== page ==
You may have experienced a moment over the last year and a half when nature reminded you of its strength. A key moment for me came in March this year when I was visiting one of the revegetated areas of Bush Heritage’s Monjebup Reserve, Noongar country in Western Australia.
We opened one of our purpose-built nest boxes there to find several baby Western Pygmy Possums staring up at us.
Less than a decade ago, the site on which their nest box stood was a bare paddock. Now, it is a diverse and healthy bushland ecosystem.
My encounter with the pygmy possums reassured me that even when it feels as if our human world is coming unhinged, nature carries on.
Nature is resilient, just like Bush Heritage’s donors, who haven’t waivered this past year. Thank you for standing by us.
Your support through the bushfires and the COVID-19 pandemic has been at once humbling and heart warming.
In January, I stood looking at the view from Bush Heritage’s new Round House Reserve with its former owner, Annelie Holden, who is one of our longeststanding supporters. Located just an hour north of Melbourne on Taungurung country, the Round House is Bush Heritage’s first engagement reserve – established primarily as a meeting place for people to come together and to connect with each other, our work and the bush.
If 2020 showed us anything, it’s that distance does not need to mean distant. The COVID-19 pandemic has opened our eyes to the potential of the digital world – to connect, to share knowledge, and to collectively come up with solutions to shared challenges.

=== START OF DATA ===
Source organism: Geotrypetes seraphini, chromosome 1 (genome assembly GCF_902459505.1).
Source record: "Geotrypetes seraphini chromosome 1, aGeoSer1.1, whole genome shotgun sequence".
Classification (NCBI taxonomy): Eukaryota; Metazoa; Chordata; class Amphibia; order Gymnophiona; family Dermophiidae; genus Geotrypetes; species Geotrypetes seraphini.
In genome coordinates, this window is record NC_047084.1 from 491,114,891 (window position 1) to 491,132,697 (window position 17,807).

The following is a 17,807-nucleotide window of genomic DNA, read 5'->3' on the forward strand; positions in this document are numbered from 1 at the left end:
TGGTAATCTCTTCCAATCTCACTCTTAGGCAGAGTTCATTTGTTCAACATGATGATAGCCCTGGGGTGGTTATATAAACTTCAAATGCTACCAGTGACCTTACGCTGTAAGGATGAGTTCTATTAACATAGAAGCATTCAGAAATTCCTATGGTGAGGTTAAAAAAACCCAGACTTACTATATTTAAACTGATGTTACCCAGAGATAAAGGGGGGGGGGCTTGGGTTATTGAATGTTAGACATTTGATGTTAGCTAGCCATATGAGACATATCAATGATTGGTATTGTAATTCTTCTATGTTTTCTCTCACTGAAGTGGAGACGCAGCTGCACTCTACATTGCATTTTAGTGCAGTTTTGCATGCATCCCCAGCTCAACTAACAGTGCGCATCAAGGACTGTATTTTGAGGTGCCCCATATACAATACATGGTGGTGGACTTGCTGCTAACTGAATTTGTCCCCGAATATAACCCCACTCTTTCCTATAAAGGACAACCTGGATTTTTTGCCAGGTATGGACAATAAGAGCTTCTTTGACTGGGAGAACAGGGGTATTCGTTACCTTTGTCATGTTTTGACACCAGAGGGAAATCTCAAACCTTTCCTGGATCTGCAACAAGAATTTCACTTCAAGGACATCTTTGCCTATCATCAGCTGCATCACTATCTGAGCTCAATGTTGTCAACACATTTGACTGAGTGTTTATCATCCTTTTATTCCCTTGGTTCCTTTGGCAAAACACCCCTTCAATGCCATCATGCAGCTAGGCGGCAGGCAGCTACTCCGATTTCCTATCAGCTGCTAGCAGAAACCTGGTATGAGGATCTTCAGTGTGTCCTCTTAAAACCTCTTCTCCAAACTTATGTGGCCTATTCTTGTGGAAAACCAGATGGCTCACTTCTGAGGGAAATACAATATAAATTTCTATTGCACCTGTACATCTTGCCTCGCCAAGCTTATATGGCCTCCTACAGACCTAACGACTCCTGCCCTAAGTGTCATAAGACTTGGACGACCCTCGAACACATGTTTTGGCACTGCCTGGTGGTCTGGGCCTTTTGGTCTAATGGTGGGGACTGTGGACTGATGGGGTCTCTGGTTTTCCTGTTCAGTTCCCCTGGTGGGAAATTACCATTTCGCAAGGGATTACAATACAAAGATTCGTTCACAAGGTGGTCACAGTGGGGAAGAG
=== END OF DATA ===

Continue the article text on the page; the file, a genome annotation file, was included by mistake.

A record number of people – over 800 – tuned into the first virtual Women in Conservation Breakfast, which we co-host annually with Trust for Nature. The online nature of this year’s event made it accessible to some who had never been able to attend in person, including many from abroad.
Hundreds more tuned into our virtual webinars throughout the year.
This year, we are celebrating 30 years of returning the bush to good health. In 1991, a small group of passionate individuals in Tasmania decided more needed to be done to protect the Australian environment. They acted on their convictions and the Australian Bush Heritage Fund was born. I wonder whether they paused then to consider the legacy they were creating?
Today, more than 37,000 people have joined our cause, supporting the protection of over 11 million hectares – an area of land almost twice the size of our founders’ home state. This is a legacy that we can all be proud of. But our founders’ early conviction still holds true: more needs to be done.
We have big goals for 2030 and to reach them we will need to work together.
Heather Campbell, Chief Executive Officer.